The World Meteorological Organisation says greenhouse gas levels in the atmosphere have reached another record high – fuelling ever more severe impacts of climate change.
Also on the programme: a report from Iraq, where some protesters have died after being shot in the head with military-grade tear-gas; and thieves in Germany make off with an irreplaceable horde of antique jewels.
(Picture: Steam billows from cooling towers of a power plant. Credit: European Photopress Agency)
United States Defense Secretary Mark Esper fired the US Navy’s top official on Sunday over his handling of the case of a Navy SEAL who was convicted of battlefield misconduct in Iraq but later won the support of President Donald Trump. Richard Spencer was sacked over his handling of a high-profile war crimes case in which Edward Gallagher was acquitted of murdering a captured and wounded ISIL fighter but was convicted of illegally posing with the man’s corpse. The controversy pitted the Navy commander against President Donald Trump. Al Jazeera’s Gabriel Elizondo reports from Washington, DC.
U.S. Defense Secretary Mark Esper demanded the resignation of Navy Secretary Richard Spencer, one week after President Trump overruled military leaders and cleared three U.S. servicemembers accused or convicted of war crimes. The men included Navy Seal Eddie Gallagher, who has been accused of multiple war crimes, including shooting two Iraqi civilians and fatally stabbing a captive teenager in the neck. Gallagher was convicted of posing with the teenage corpse but was acquitted on premeditated murder. Trump criticized the Navy on Thursday for moving toward holding a review hearing to decide if Gallagher should be ousted. The New York Times reported Navy Secretary Spencer then threatened to resign after Trump’s backlash but there are also reports that Spencer attempted to reach a backroom deal with Trump that would have allowed Gallagher to keep his Trident Pin. In a statement on Sunday, Defense Secretary Mark Esper said he was “deeply troubled by this conduct.” We speak with Daniel Ellsberg, one of the world’s most famous whistleblowers. In 1971, he was a high-level defense analyst when he leaked a top-secret report on U.S. involvement in Vietnam to The New York Times and other publications that came to be known as the Pentagon Papers and played a key role in ending the Vietnam War.
Over the weekend, Pope Francis visited Hiroshima and Nagasaki, where the United States dropped the first atomic bombs in 1945, killing more than 200,000 people. Pope Francis said, “A world without nuclear weapons is possible and necessary.” The leader of the Cathoilc Church met with survivors of the Hiroshima and Nagasaki bombings and declared the possession of nuclear weapons to be immoral. The Pope’s visit comes as a group of seven Catholic peace activists are awaiting sentencing for breaking into the Kings Bay Naval Submarine Base in Georgia on April 4, 2018. The activists, known as the Kings Bay Plowshares 7, were recently convicted of three felony counts and a misdemeanor charge for entering the base armed with hammers, crime scene tape and baby bottles containing their own blood.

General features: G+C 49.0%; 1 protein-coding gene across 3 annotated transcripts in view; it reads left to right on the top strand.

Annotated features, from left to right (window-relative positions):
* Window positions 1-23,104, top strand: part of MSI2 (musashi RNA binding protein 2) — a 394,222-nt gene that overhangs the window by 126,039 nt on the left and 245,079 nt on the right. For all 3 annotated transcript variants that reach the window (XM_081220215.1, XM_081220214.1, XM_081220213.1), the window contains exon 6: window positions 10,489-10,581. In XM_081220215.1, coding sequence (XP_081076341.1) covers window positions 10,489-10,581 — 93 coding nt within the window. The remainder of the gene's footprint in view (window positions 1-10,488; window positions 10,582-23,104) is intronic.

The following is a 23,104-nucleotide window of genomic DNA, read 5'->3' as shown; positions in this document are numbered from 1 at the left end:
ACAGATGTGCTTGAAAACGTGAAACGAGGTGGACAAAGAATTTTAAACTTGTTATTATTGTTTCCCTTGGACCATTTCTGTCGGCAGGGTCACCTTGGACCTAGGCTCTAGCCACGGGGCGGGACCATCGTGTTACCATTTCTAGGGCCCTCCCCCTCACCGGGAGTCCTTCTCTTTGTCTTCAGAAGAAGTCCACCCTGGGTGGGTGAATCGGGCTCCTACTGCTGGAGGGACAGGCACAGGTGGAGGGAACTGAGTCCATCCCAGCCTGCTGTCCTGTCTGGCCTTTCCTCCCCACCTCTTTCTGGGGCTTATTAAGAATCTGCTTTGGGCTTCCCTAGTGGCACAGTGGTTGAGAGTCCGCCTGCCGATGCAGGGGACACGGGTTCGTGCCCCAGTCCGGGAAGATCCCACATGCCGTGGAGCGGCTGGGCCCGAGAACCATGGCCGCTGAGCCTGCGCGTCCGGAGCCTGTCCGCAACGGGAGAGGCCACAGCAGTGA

We speak with Martha Hennessy, one of the Kings Bay Plowshares 7. She is the granddaughter of Dorothy Day, the founder of the Catholic Worker movement. We are also joined by Pentagon Papers whistleblower Daniel Ellsberg. His most recent book is titled, “The Doomsday Machine: Confessions of a Nuclear War Planner.” Daniel Ellsberg was blocked from testifying in the recent trial of the Kings Bay Plowshares 7.
Published on Nov 22, 2019
(2:19 – Main Presentation) Over millions of years of evolution, organisms on earth have developed and perfected complex adaptations that allow them to survive and eventually thrive under specific environmental conditions. Dimitri Deheyn unveils how his laboratory is working to understand and replicate these highly refined biological properties for development of sustainable and economically valuable technologies. Recorded on 10/14/2019. [12/2019] [Show ID: 35177]
Welcome to Transition Studies. To prosper for very much longer on the changing Earth humankind will need to move beyond its current fossil-fueled civilization toward one that is sustained on recycled materials and renewable energy. This is not a trivial shift. It will require a major transition in all aspects of our lives.
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